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Sunday, May 22, 2016

The Archaeology of Malina Bay

Rolan helped us survey the lakes

Despite high expectations we did not find very many sites on our survey of Malina Bay.  Last time I surveyed a bay I found a site every time I went to shore (click here for story).  And lakes where red salmon spawn (like at Malina Lakes) are always a hot spot for archaeological sites.

Yet we did not find any prehistoric sites on the lakes.  In retrospect this makes sense.  Relative to the big south end systems Malina Lakes actually has a pretty small red run.  But more importantly, it is an EARLY run.  On the Karluk, Red, and Olga Lakes systems we have found that the prehistoric sites tend to be situated where late run reds and silvers spawn (click here for post).  On those systems the late run reds spawn in the beach gravels while the early run reds spawn in the tributaries to the lakes.

So perhaps the Malina Lakes early fish were not a focus because there were more important subsistence activities taking place on the coast in the early summer?  Michael pointed out that maybe the prehistoric villagers did not want to catch too much fish in the early summer because they would be difficult to store during the heat of summer.  Whereas in the fall it is only a short time until winter when the stored fish would be needed.  Also there are no where near as many bugs and flies in the fall up on the lakes, and the conditions make it far easier to dry fish.

In any case, we did not find any obvious prehistoric sites on the lakes.  I'm still positive that people did travel up on occasion to the lakes to catch fish and hunt ducks, but they did not do it intensively enough in any one place to leave behind an obvious site.  It looks like at Malina Lakes they did most of their salmon fishing by the salt water at the mouth of the creek that drains the lakes.

The apparent lack of sites on the coastline of Malina Bay is more puzzling.  We only located one small village in the entire bay and less than 10 sites total.  In comparison, Uyak Bay has hundreds of sites dotted along its shoreline.  So what is going on in Malina Bay?

I think that there are 2 causes for the lack of sites.  First of all, Afognak Island in general has a very active tectonic history.  It sinks dramatically whenever there is a large earthquake - in 1964 most of Afognak Island sank 4-5 feet.  After these big events there is a lot of coastal erosion.  The margins of Malina Bay are lined with dead spruce killed during the 1964 earthquake subsidence, and we could see that a lot of the shoreline had been cut back dramatically.  A great many sites probably eroded away and disappeared completely.  We found one site that had half eroded away and had had beach gravel and sand thrown into the remaining house pits.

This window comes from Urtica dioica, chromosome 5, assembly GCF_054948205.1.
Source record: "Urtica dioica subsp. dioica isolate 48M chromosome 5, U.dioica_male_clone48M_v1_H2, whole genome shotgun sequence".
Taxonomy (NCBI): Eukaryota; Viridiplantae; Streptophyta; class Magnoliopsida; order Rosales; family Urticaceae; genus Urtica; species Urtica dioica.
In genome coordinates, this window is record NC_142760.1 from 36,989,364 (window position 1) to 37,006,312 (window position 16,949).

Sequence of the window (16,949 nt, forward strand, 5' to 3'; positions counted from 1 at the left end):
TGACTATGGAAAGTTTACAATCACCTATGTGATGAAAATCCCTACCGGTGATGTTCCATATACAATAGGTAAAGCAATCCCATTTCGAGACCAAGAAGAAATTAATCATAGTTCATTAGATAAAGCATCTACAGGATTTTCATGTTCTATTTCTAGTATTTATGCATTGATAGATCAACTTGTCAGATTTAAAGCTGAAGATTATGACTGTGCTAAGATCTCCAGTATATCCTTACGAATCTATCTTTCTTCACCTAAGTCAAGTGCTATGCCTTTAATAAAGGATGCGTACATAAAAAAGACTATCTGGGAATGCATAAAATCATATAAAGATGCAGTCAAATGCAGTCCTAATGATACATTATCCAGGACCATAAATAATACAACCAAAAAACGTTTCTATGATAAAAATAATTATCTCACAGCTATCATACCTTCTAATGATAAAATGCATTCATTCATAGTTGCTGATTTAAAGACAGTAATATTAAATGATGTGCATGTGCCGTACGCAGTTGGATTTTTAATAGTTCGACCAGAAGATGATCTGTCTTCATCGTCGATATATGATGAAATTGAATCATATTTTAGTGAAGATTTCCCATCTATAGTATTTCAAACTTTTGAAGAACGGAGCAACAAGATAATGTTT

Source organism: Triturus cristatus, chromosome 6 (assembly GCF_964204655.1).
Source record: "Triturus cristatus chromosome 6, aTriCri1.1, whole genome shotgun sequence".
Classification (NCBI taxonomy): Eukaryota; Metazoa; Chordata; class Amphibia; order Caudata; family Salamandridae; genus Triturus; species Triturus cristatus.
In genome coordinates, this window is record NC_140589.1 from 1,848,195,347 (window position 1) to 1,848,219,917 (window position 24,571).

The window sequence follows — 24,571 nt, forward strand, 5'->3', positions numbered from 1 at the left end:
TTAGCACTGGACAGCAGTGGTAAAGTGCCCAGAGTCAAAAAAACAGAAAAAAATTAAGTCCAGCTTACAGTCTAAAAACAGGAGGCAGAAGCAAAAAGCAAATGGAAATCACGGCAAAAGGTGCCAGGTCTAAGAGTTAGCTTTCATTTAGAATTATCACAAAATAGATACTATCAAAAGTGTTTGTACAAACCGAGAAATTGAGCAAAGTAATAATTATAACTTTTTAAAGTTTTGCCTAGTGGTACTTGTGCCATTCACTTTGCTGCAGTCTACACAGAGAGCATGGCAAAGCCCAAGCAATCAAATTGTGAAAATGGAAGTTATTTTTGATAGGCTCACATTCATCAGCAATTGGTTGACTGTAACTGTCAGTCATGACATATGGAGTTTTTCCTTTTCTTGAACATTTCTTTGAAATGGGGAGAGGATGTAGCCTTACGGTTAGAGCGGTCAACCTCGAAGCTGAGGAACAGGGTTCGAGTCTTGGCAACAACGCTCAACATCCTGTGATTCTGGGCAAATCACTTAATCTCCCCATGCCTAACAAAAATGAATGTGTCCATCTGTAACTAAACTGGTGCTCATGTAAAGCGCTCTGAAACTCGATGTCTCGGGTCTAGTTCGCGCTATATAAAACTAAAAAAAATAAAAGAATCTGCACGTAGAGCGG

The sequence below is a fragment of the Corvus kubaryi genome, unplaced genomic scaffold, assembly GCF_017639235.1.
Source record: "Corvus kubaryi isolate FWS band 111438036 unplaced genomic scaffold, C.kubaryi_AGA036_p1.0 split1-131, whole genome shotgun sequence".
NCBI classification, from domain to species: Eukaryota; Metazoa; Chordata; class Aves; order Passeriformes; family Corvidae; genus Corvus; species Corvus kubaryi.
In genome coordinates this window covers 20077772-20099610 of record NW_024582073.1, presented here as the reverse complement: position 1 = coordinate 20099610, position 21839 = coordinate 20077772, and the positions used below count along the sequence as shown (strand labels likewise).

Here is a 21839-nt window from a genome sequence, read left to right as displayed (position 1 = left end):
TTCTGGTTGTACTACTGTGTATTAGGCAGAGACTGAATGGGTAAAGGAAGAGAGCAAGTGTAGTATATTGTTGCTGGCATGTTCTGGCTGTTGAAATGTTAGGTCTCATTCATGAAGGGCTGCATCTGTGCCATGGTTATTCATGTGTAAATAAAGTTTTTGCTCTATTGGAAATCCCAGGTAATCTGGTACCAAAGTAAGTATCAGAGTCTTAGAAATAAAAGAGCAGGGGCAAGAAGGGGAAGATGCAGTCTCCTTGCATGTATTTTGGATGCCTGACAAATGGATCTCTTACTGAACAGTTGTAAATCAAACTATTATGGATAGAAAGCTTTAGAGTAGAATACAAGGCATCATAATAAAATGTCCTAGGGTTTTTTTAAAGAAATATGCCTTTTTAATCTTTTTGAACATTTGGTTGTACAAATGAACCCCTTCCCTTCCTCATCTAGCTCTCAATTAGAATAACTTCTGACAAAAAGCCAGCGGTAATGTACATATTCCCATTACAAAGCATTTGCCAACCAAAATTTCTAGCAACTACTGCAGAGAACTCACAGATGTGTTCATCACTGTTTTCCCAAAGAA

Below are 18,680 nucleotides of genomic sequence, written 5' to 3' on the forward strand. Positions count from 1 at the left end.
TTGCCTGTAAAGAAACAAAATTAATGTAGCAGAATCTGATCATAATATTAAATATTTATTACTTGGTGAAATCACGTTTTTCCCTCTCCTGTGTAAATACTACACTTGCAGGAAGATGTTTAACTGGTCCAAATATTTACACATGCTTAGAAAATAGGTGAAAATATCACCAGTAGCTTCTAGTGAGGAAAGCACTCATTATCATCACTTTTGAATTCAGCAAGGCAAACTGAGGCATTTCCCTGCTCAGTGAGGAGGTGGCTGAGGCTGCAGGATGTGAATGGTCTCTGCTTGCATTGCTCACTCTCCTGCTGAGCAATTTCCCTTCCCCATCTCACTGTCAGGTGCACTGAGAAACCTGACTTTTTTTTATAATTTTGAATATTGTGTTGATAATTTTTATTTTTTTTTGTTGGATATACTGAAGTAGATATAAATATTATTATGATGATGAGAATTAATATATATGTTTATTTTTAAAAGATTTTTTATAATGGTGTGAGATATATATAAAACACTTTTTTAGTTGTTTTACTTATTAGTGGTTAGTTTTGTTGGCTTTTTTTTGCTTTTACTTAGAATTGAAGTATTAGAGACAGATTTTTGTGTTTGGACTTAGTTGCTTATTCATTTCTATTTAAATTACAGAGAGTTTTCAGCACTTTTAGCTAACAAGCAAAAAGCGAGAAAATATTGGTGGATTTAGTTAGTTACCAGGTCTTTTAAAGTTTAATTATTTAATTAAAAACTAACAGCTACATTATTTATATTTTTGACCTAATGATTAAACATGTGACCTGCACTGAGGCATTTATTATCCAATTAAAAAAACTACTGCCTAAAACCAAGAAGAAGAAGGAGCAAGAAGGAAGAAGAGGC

Elsewhere on the archipelago the land does not rise and fall so dramatically during earthquakes and the coastline has remained largely the same for millennia.  You find deep sites where people have lived at the same spot the entire time.  Not so on Afognak where people had to move their villages every time there was a big earthquake.

But I don't think erosion is the whole reason we did not find all that many sites in Malina Bay. On our survey I noticed that Malina Bay in comparison with other Kodiak bays just is not all that rich in subsistence resources.  There are no big salmon rivers, and the inner bay shoreline is mostly straight with low cliffs - it lacks the islands and convoluted coastlines of the more rich bays.  

And the only known sites are mostly in the outer bay or near where we saw the seals.  I just don't think there was much to eat elsewhere in the bay. In confirmation of this, we did examine places that did not erode in 1964, and many of these places were perfect for settlement.  We'd float up to them and I'd tell Michael that my 'site radar' was screaming, and that we would 'find a site for sure'.  And then we wouldn't.  We only found sites near where there was some sort of desirable subsistence resource.   Patrick

Michael contemplates an archaeological site

A lot of in an out of the kayaks while checking on likely spots along the coast

The spruce tree grew around this split red cedar firewood stacked in the crotch

An ulu drilled for a handle lashing found on the beach below a site

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